Our evidence is not obviously consistent with those who suggest that the increase in pay at the top is driven by a recent removal of social norms regarding pay inequality. While top executive pay has increased, so has the pay of other groups, who are and were less subject to disclosure and, arguably, less subject to social norms. This is particularly true of private company executives and hedge fund and private equity investors.
Overall, we believe that our evidence remains more favorable toward the theories that root inequality in economic factors, especially skill-biased technological change, greater scale, and their interaction. Skill-biased technological change predicts that inequality will increase if technological progress raises the productivity of skilled workers relative to unskilled workers and/or raises the price of goods made by skilled workers relative to those made by unskilled workers. For example, computers and advances in information technology may complement skilled labor and substitute for unskilled labor. This seems likely to provide part, or even much, of the explanation for the increase in pay of professional athletes (technology increases their marginal product by allowing them to reach more consumers), Wall Street investors (technology allows them to acquire information and trade large amounts more easily) and executives, as well as the surge in technology entrepreneurs in the Forbes 400. Globalization may have contributed to greater scale, but globalization cannot drive the increase in inequality at the top levels given the breadth of the phenomenon across the occupations we study.
Also keep in mind that Obama is almost certainly wrong in his Knox College claim that the “link between higher productivity and people’s wages and salaries was severed – the income of the top 1 percent nearly quadrupled from 1979 to 2007, while the typical family’s barely budged.” As the Washington Post points out:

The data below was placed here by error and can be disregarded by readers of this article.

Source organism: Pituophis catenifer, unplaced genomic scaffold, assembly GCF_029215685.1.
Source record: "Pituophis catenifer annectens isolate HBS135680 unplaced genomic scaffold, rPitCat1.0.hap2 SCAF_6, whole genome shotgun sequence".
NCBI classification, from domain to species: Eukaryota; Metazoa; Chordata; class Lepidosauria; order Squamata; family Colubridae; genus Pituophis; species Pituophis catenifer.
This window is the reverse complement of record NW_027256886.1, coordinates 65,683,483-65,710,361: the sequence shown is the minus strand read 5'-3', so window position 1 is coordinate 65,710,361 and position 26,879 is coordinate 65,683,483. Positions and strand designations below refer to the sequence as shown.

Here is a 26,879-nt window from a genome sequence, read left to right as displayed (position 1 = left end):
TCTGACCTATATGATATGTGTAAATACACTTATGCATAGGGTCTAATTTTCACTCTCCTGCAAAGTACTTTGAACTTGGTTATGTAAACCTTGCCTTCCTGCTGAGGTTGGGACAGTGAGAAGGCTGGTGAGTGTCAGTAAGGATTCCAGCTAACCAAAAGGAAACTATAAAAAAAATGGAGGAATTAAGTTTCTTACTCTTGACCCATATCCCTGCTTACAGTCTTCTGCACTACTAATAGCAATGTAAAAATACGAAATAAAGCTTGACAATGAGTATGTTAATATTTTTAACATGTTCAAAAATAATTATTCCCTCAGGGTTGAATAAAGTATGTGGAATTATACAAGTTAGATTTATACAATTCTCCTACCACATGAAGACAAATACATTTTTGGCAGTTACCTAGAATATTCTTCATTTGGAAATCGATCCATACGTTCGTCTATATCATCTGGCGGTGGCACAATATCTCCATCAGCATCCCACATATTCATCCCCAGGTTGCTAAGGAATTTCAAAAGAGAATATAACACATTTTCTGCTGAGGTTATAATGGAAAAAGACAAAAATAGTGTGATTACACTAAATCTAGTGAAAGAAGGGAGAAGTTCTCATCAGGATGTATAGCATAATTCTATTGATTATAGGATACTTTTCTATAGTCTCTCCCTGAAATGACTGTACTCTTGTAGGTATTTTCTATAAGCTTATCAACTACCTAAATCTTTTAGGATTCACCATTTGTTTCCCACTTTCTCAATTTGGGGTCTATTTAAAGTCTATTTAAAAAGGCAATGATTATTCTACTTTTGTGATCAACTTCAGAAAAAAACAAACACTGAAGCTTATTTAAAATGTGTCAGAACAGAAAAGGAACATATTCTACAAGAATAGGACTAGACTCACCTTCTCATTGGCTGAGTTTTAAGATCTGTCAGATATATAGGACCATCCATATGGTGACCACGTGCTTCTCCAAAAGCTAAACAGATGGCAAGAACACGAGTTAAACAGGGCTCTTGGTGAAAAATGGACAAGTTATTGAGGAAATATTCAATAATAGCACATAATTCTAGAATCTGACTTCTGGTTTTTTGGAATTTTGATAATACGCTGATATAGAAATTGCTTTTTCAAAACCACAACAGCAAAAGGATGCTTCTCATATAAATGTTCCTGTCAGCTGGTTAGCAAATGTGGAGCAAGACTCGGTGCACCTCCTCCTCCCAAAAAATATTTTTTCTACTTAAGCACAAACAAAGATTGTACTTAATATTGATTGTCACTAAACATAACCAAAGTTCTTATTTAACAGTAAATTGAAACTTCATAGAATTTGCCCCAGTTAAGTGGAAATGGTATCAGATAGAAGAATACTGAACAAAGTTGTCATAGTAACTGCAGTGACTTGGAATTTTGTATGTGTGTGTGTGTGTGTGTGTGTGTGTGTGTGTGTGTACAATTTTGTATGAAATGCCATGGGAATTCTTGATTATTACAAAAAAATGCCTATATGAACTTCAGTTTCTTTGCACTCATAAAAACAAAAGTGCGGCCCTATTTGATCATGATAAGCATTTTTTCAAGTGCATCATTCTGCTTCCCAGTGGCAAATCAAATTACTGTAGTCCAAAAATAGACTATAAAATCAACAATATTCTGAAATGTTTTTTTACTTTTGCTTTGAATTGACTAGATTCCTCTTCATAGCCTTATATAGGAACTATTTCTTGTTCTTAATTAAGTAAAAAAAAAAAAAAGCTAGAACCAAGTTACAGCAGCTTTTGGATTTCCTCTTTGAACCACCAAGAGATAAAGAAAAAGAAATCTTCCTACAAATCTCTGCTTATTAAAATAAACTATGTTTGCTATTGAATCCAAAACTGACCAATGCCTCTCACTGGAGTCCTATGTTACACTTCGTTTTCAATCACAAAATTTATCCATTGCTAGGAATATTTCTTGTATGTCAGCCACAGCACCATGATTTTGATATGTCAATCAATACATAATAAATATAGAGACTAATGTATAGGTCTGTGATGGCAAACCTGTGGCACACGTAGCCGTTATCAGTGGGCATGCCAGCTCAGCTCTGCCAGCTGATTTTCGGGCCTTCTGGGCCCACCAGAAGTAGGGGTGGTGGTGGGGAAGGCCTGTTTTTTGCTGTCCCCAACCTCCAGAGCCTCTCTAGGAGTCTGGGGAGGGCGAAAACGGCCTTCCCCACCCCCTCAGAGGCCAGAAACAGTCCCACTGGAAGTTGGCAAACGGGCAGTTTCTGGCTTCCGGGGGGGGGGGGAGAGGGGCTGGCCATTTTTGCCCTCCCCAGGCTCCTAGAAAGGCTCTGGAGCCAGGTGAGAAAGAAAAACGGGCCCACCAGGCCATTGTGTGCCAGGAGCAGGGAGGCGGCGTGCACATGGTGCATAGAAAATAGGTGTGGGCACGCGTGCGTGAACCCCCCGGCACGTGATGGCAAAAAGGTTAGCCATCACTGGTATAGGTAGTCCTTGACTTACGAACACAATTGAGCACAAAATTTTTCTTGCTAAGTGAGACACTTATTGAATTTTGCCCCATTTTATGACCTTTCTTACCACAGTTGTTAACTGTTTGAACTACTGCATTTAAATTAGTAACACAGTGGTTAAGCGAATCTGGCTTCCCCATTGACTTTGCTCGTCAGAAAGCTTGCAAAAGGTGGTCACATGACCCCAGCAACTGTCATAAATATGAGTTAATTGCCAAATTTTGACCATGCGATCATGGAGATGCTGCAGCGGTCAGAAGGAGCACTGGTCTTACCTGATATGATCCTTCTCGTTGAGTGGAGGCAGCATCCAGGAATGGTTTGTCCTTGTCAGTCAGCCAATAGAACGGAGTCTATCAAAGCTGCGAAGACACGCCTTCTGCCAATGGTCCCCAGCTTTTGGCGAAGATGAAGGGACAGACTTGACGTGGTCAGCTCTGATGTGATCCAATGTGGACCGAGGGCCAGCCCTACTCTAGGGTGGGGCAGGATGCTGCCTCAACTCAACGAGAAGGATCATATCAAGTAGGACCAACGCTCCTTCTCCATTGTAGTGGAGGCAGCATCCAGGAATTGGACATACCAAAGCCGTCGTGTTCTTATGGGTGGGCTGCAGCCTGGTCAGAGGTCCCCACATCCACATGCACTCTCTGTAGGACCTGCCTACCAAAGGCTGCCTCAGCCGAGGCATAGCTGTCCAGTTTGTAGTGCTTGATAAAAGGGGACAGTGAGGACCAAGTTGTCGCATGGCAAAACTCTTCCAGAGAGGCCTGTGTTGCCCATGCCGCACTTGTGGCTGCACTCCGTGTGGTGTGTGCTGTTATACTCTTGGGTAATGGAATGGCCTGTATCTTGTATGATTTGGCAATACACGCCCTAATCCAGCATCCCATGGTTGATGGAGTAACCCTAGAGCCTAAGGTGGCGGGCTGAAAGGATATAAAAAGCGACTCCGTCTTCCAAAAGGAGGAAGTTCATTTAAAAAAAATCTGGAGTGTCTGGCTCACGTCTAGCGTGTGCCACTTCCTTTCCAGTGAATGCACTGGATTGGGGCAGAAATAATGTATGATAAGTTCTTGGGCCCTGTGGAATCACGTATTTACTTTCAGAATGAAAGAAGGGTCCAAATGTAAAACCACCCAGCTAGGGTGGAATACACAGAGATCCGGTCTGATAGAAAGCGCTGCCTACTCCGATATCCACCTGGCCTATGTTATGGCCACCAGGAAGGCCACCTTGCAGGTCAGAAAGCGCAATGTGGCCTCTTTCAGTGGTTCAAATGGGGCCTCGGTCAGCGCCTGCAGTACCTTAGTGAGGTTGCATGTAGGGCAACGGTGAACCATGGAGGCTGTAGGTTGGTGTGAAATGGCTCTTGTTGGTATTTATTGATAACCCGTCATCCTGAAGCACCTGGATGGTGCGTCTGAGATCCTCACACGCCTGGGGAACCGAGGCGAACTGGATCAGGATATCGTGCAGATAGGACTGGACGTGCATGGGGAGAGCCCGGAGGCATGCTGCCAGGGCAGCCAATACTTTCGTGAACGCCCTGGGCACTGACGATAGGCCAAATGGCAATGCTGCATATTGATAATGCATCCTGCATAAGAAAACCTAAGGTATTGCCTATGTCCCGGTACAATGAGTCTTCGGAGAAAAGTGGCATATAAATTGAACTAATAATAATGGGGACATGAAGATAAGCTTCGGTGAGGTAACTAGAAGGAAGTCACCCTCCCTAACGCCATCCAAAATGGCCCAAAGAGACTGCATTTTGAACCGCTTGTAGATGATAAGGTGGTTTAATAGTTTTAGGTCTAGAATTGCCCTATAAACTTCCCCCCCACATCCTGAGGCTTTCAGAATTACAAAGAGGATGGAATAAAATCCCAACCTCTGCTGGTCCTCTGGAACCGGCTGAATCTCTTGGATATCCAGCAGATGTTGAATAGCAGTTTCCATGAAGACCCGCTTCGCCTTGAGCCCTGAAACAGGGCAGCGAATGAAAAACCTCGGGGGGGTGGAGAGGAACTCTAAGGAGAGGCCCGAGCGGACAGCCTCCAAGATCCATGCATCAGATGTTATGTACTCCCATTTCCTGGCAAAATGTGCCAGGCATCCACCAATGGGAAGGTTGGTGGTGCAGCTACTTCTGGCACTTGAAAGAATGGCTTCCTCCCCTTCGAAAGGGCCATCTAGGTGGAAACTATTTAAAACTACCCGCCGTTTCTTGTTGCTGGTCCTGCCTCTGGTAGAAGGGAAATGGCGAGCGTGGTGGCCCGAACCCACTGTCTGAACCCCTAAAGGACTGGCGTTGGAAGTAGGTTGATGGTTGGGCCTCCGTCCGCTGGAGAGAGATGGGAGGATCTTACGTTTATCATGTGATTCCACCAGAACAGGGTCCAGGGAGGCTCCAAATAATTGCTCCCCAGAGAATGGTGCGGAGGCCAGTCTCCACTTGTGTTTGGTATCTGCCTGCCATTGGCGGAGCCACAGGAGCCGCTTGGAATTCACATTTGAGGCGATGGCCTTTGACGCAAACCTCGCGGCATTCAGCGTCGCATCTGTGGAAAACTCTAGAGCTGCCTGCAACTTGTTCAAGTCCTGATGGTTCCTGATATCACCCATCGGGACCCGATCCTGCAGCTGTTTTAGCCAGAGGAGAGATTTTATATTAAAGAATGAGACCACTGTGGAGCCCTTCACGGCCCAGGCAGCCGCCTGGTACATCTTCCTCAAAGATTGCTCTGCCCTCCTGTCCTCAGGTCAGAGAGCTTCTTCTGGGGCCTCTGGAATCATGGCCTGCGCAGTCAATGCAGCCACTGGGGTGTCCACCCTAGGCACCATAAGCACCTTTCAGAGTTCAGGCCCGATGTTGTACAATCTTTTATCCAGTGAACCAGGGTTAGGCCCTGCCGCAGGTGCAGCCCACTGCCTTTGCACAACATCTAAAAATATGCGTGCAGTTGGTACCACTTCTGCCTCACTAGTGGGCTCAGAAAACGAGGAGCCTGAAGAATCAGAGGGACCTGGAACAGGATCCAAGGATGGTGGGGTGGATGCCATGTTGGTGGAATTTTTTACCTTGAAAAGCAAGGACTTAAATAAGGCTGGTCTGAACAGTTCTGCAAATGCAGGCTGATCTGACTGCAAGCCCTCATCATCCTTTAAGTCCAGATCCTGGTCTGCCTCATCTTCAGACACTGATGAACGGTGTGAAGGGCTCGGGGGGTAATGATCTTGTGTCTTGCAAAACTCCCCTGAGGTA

The CBO finds that, before taking taxes and transfers (like Social Security or the Earned Income Tax Credit) into account, real median household incomes grew 19.9 percent between 1979 and 2007; after taking transfers but not taxes into account, they grew 30 percent; and after taxes, they grew 38.2 percent … real median household incomes in America are growing, and it’s inaccurate of Obama to suggest otherwise.
So high-end inequality is likely a) being mainly driven by market forces and b) not having an obvious impact on the economic well being of the American middle-class. And keep in mind inequality is only a 1% vs. 99% thing. As Northwestern University economist Robert Gordon has pointed out, there’s been “no increase of inequality after 1993 in the bottom 99 percent of the population, and the remaining increase of inequality can be entirely explained by the behavior of incomes in the top 1 percent.”
In other words, the core thesis of Obamanomics — the rich have immorally gaffed all the income gains of the past 30 years and its time to redistribute — doesn’t seem to hold up. Rather than attacking the 1% or 0.1% or 0.01%, Washington should be focusing on boosting growth and economic mobility through education reform and improving innovation-driven productivity.